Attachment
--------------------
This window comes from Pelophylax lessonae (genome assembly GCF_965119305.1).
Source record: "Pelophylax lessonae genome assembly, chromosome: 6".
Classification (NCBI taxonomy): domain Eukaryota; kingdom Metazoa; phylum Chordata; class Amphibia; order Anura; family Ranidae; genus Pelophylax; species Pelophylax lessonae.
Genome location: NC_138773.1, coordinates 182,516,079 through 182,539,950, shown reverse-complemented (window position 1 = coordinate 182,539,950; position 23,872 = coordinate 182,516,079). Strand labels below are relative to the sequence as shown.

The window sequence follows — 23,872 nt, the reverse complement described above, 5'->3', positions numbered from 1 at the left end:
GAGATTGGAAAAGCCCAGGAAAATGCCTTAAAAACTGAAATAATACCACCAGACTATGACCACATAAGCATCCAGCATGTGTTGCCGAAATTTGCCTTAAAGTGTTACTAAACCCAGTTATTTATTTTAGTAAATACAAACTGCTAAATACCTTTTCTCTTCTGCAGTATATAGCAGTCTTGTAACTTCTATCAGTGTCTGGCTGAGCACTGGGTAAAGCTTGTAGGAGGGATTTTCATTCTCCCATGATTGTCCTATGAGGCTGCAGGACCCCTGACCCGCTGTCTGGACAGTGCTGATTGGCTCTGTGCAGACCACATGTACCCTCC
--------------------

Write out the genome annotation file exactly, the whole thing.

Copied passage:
This window comes from Pelophylax lessonae (genome assembly GCF_965119305.1).
Source record: "Pelophylax lessonae genome assembly, chromosome: 6".
Classification (NCBI taxonomy): domain Eukaryota; kingdom Metazoa; phylum Chordata; class Amphibia; order Anura; family Ranidae; genus Pelophylax; species Pelophylax lessonae.
Genome location: NC_138773.1, coordinates 182,516,079 through 182,539,950, shown reverse-complemented (window position 1 = coordinate 182,539,950; position 23,872 = coordinate 182,516,079). Strand labels below are relative to the sequence as shown.

The window sequence follows — 23,872 nt, the reverse complement described above, 5'->3', positions numbered from 1 at the left end:
GAGATTGGAAAAGCCCAGGAAAATGCCTTAAAAACTGAAATAATACCACCAGACTATGACCACATAAGCATCCAGCATGTGTTGCCGAAATTTGCCTTAAAGTGTTACTAAACCCAGTTATTTATTTTAGTAAATACAAACTGCTAAATACCTTTTCTCTTCTGCAGTATATAGCAGTCTTGTAACTTCTATCAGTGTCTGGCTGAGCACTGGGTAAAGCTTGTAGGAGGGATTTTCATTCTCCCATGATTGTCCTATGAGGCTGCAGGACCCCTGACCCGCTGTCTGGACAGTGCTGATTGGCTCTGTGCAGACCACATGTACCCTCC